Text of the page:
Estonian Association of Architects / award for a private house 2019 winner
Nominee for the Association of Interior Architects' Annual Award 2018

Varbola, Raplamaa
Architecture and Interior Architecture
Peeter Pere, Eva Kedelauk (Peeter Pere Arhitektid)
Commissioned by
Tõnu Tunnel, Tarvo Hanno Varres, Peeter Pere, client


There should be more contemporary and tailor-made architecture in the countryside. Various sheds and outbuildings are growing like mushrooms after rain in farmyards. In the new Lusthoone sauna building, I love the fact that the old and new volumes were combined into one form and space, and the result with its sharp roof line and rolled sheet metal fits perfectly the overall architecture of the farmstead.
Priidu Pärna, owner

THE FIRST TIME I visited Lusthoone Farm, the old (converted) smoke sauna seemed like a lone little hut off in a field. The owners wanted it to have a partner. They didn’t want a separate new structure that might leave the old-fashioned building even more forlorn, and thus they developed the idea to build an addition and a superstructure, packaging both saunas in the same shell.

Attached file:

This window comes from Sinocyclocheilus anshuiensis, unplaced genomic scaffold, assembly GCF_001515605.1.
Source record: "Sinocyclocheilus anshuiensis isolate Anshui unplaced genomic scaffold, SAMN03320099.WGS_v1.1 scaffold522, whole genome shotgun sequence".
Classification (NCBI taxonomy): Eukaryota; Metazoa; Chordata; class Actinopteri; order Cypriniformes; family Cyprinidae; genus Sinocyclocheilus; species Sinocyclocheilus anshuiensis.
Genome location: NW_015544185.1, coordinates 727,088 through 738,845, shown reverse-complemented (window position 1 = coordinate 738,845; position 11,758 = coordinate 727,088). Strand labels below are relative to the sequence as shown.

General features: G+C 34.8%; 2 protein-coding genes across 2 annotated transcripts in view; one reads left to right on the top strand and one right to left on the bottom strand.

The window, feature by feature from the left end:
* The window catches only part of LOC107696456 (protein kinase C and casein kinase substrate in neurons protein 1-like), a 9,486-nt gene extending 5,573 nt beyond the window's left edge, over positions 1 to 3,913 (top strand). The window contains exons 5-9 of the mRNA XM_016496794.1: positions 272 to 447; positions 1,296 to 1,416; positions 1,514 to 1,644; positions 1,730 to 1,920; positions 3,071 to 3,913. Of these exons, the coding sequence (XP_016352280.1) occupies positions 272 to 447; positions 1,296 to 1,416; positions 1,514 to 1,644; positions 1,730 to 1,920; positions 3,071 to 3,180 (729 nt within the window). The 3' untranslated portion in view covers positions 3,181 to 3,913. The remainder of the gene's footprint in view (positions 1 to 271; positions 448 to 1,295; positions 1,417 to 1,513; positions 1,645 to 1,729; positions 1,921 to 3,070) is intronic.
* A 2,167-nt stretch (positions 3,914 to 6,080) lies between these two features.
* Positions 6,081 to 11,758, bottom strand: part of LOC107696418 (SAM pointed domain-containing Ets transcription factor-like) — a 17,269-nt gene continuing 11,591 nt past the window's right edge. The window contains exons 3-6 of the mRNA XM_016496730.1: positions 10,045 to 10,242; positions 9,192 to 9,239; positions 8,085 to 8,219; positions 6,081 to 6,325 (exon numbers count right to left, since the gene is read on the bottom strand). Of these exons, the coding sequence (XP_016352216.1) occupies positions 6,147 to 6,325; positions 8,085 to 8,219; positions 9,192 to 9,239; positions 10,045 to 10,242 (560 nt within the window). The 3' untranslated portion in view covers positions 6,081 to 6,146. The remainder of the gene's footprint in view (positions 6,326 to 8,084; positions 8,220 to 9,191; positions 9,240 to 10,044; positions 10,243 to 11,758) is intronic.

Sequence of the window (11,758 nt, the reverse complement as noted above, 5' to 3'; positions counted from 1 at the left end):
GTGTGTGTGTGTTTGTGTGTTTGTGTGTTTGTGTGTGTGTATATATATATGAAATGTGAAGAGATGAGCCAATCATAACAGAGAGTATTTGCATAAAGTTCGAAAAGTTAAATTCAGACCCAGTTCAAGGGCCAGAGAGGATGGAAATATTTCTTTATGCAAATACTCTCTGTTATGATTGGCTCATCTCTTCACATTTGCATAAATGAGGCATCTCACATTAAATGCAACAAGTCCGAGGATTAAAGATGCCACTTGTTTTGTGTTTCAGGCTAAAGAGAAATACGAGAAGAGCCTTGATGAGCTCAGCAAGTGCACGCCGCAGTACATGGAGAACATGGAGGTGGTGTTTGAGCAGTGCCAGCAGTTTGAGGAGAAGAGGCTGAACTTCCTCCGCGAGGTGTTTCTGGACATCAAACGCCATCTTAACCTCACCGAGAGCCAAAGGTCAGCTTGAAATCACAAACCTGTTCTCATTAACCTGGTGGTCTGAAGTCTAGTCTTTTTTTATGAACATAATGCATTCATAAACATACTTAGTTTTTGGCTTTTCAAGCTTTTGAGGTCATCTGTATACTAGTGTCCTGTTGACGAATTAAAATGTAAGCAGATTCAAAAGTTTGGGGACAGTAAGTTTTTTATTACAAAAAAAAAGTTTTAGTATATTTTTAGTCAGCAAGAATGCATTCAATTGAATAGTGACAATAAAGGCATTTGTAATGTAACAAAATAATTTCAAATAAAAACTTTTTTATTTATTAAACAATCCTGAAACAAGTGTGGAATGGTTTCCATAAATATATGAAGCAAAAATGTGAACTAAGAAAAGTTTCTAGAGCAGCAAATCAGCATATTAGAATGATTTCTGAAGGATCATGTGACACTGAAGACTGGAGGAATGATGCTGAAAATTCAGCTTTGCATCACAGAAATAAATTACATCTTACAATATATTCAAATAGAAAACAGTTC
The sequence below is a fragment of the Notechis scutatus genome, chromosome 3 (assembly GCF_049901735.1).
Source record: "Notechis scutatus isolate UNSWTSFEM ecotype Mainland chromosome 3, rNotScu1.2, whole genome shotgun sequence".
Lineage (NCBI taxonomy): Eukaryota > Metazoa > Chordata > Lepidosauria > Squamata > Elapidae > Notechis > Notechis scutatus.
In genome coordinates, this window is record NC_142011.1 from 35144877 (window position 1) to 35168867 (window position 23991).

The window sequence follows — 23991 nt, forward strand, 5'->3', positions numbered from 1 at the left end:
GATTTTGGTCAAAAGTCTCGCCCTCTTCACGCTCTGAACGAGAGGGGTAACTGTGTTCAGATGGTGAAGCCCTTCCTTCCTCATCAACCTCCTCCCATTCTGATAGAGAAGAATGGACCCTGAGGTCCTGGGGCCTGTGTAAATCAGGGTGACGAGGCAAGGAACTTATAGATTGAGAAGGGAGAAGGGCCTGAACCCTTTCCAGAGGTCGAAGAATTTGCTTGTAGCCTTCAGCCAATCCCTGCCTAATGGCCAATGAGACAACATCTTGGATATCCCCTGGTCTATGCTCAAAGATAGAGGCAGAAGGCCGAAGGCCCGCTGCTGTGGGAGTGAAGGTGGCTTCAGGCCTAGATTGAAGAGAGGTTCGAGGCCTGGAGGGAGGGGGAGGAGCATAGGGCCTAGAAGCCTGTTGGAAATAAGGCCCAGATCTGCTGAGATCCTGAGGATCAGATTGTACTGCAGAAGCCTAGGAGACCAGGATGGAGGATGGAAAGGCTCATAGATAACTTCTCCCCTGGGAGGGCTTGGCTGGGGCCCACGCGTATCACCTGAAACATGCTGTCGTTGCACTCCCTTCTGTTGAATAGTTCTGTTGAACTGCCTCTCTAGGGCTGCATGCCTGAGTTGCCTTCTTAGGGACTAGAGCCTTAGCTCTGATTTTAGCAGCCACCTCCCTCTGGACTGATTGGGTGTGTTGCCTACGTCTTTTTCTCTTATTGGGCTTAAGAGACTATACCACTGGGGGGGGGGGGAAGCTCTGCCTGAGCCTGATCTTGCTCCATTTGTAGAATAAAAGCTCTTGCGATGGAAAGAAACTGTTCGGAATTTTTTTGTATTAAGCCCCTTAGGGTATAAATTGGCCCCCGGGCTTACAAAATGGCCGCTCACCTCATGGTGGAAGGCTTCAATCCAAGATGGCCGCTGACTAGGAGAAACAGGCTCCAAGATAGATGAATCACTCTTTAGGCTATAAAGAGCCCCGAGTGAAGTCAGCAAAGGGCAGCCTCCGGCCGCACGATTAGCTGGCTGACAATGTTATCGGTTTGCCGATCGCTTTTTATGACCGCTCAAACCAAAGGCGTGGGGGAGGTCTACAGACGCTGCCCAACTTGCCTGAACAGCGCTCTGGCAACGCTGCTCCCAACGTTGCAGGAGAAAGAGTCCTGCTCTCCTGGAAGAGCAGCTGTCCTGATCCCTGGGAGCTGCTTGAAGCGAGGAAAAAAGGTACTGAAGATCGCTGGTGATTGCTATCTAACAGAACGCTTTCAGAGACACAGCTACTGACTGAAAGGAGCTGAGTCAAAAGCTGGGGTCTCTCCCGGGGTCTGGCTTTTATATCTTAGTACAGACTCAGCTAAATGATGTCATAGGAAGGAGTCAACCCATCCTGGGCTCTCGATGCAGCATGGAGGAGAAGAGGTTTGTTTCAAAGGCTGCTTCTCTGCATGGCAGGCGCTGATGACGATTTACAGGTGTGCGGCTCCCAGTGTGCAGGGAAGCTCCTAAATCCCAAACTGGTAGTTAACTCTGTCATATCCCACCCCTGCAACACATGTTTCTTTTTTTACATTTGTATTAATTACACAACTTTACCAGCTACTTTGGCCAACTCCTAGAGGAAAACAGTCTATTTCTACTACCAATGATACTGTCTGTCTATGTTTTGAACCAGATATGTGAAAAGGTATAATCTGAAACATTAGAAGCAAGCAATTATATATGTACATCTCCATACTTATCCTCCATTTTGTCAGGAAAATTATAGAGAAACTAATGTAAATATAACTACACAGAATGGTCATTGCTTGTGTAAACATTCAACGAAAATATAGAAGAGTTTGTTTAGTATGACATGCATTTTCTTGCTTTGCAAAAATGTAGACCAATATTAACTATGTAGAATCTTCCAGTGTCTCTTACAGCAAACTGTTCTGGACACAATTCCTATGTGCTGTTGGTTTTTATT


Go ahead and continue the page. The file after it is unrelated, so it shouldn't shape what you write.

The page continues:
I WAS INSPIRED by the Lusthoone’s interwar era farmhouse, which with its rolled sheet metal and ribbed look was a compelling player. Since I myself am an avid sauna-goer, I was able to suggest impressions of places I have been to. The empty atrium area between the two saunas integrates the buildings, landscape and even the sky into a whole. Most people go to the sauna in the evenings and the starry sky overhead or a beautiful sunset are part of the charm of the experience. The walls and the roof over the terrace have diamond-shaped openings through which one can gaze up at the universe.

THE MOST COMPLICATED part however was the drainage ditch that ran alongside the structure, as it was part of a special conservation zone from Soviet times. Debating with the Environmental Board took time, but a building permit was finally obtained. Unfortunately, the budget forecast was exceeded by several times and some materials were replaced – there is now alu-zinc instead of aluminium and the glass wall frames of the window are wider than originally planned. The materials behaved differently than the builder intended, and thus we had to look for a compound with the right properties to give the interior a finishing that imitated that of concrete.

It was certainly a challenge for the builder to leave openings in the roof for the birch trees and vigilance was necessary so the trees would not be damaged. I think those birch trees are a very important additional detail.

WHAT I LIKE MOST IS THE PLEASANT ATMOSPHERE THAT TOOK SHAPE HERE. A beautiful old-fashioned form in a framework of modern materials, with a taut interplay of rhythm. The nature of the building is also accentuated by the lighting – reflections, luminance. Glowing in the dark, the sauna seems a bit like an extraterrestrial that has landed on farmland.

Peeter Pere

Ruumipilt 2018